Tarang Parikh, Managing Director, YG-1 Industries India


t IMTEX 2019, we launched many products in the automotive segment. Additionally, we have brought in many products in the aerospace segment, as that is the future in India after automotive. Customers have diversified from traditional automotive shops to highly precise aerospace components. That’s the best part about IMTEX—it is very diverse. It is also one of the best platforms to brand and network for a company. The customer trend too, has changed. People would come in the earlier days to just collect catalogues. But now, they are hungry to discover new technology and how it can benefit their businesses and are seeking to find ways in which they can reduce their costs, increase productivity and get their customers the best solutions. The trend has gone from traditional to technical—people are keener on discussing the latest technology available. Everyone, who visits IMTEX, is looking for the best solutions that they can get. Customers come prepared and do their homework before coming here— sometimes, they are even more prepared than the exhibitors themselves. They are matching their steps with global manufacturers and are thinking globally. This mindset will help strengthen the country and make us technologically strong.

EM | Feb 2019


“It has been amazing to see the huge amount of confidence in the SME sector”


Ravi Raghavan, Managing Director, Bharat Fritz Werner

MTEX has grown immensely over the years. The quality has improved and we have more space to display solutions, which can show proof and build confidence in customers. We have put different technologies in different machines and the purpose of the displays is to show that this technology has been developed and is there. This year’s exhibition was a great platform to showcase what we have been working on and what we can deliver to the customer. Exhibitors are becoming more focused and identifying their customers, their requirements, and more specifically, showing them what they need. This is a great shift, because the efficiency of communication increases and the ultimate purpose is achieved by both the parties. Customers come with a team of their top management and not just a few buyers or engineers. Besides, many of them accompany not only to be part of this buying group, but also to see and explore latest technological solutions. It has been amazing to see the huge amount of confidence even in the SME sector now. Irrespective of the size or the experience of the customer, they want to make a serious bet and do not get intimidated by the size of the enterprise. They ask relevant questions, push through what they can expect to be of maximum value to them and want this value addition to be delivered to them. People have started thinking about the future as well—one group looks at what to buy now, while the other technical group discusses what has to be done next.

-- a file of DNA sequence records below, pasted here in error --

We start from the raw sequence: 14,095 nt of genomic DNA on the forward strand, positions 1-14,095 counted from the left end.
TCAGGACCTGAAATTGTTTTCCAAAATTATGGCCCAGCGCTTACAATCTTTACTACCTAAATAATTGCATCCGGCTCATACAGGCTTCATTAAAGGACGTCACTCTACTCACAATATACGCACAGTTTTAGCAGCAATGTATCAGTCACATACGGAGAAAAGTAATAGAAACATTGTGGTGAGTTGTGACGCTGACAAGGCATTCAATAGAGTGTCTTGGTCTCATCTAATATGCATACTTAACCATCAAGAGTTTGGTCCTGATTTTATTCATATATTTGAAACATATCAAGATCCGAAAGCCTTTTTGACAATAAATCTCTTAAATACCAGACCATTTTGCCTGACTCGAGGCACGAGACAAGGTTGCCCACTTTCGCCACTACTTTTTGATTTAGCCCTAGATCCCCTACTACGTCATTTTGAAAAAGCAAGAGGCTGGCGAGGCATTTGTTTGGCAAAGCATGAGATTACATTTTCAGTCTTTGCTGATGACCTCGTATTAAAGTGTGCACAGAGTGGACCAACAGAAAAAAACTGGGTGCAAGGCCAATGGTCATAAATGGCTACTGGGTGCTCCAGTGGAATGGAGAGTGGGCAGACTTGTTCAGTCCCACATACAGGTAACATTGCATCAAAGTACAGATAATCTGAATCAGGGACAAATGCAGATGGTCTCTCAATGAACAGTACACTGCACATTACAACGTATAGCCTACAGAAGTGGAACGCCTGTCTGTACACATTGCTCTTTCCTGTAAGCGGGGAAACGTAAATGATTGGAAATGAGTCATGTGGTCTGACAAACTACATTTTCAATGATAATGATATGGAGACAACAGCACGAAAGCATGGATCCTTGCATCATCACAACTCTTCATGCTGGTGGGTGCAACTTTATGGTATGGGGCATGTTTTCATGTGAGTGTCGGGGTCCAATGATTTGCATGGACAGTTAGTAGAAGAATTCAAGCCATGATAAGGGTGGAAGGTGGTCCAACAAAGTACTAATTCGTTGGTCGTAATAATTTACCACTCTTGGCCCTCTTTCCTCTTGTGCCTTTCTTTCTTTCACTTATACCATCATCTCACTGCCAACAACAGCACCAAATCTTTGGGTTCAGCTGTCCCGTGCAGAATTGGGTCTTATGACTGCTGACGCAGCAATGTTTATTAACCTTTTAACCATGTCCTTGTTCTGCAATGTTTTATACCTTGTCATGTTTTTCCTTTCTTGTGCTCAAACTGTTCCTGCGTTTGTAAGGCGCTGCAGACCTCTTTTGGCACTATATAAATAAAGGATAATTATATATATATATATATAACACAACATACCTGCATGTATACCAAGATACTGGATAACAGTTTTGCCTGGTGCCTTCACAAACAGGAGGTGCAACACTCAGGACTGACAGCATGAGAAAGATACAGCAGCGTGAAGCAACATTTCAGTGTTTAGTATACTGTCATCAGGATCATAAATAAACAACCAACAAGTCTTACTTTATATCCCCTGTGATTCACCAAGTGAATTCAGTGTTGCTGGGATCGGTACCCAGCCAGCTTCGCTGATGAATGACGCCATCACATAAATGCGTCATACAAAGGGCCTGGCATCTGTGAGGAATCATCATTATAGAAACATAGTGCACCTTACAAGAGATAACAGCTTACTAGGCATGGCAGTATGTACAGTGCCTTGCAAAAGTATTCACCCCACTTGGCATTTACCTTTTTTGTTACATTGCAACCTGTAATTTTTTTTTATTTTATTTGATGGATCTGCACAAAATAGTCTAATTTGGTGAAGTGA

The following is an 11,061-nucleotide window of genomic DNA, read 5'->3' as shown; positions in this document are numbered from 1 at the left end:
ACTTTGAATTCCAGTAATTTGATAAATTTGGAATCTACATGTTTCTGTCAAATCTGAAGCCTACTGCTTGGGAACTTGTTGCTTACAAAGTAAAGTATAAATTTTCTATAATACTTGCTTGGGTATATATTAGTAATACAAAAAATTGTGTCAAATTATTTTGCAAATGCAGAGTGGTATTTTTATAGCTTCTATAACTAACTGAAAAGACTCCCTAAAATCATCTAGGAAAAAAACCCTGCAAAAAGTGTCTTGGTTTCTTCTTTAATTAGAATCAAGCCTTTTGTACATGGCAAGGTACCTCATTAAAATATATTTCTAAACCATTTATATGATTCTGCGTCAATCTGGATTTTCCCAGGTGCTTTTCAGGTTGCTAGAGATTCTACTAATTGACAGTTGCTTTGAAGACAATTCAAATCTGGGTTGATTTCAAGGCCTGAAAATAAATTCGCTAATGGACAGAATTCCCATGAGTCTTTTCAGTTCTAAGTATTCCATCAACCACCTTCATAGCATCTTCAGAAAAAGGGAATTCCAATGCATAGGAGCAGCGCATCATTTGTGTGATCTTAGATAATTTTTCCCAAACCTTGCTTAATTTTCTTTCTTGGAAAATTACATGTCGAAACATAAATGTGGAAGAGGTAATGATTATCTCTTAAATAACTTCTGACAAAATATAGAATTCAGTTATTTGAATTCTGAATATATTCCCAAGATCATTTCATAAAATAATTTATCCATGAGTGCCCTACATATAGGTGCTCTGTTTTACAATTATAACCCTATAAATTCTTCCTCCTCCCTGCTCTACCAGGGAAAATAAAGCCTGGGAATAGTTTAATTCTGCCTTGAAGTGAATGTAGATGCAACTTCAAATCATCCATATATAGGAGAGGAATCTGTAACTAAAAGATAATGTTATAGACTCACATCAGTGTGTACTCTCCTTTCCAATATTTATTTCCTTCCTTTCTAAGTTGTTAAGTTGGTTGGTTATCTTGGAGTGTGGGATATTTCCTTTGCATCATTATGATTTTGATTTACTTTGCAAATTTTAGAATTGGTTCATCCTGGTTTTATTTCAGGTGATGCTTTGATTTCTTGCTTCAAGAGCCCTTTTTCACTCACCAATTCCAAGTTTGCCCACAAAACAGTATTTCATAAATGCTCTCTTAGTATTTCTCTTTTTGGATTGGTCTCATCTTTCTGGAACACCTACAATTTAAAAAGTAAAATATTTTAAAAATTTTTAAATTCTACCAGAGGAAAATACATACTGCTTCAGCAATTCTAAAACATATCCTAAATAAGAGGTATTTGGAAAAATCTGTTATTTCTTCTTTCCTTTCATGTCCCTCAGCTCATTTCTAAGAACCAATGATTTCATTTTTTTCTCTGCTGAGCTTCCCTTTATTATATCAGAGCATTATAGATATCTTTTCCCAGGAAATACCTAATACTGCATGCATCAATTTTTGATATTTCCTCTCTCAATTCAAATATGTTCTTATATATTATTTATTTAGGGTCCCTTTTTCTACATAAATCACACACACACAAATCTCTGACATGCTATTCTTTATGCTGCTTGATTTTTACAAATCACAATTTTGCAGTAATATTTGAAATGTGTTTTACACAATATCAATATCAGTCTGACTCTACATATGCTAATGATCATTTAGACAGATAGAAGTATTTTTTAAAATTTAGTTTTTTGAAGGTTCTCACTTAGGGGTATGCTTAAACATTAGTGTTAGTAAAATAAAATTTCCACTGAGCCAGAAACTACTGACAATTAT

“A great opportunity to witness the latest technology developments”

With IMTEX completing 50 years this year, the exhibition is a great platform that offers

Chandrashekar Sharma, VP, Industrial Tooling & Machining Solutions Group, Kennametal India

global exposure. This year at the exhibition, we have displayed our latest products with tools and machines. Our displays also included solutions in transportation machining and their components, aerospace and energy component machining. The displays created a lot of buzz and enhanced the interest level of our customers and target market. While we expected good enquiries and business prospects, it was also a great opportunity for us to witness the latest technological developments over a period of time and find out what the others are offering as solutions and the expectations of the customers. Market segments from the automotive, aerospace, energy as well as the Defence Ordinance Board have contributed to a great mix of customers and made it a great show. We received enquiries from senior visitors and executives from the user segment and even machine-makers. With the growth story of India being so powerful in the coming years, most customers were looking to make their presence felt in the coming years. They have envisaged an interest in the new technology that has been displayed and how it can be used in their plant, so as to enhance the performance in their own industry.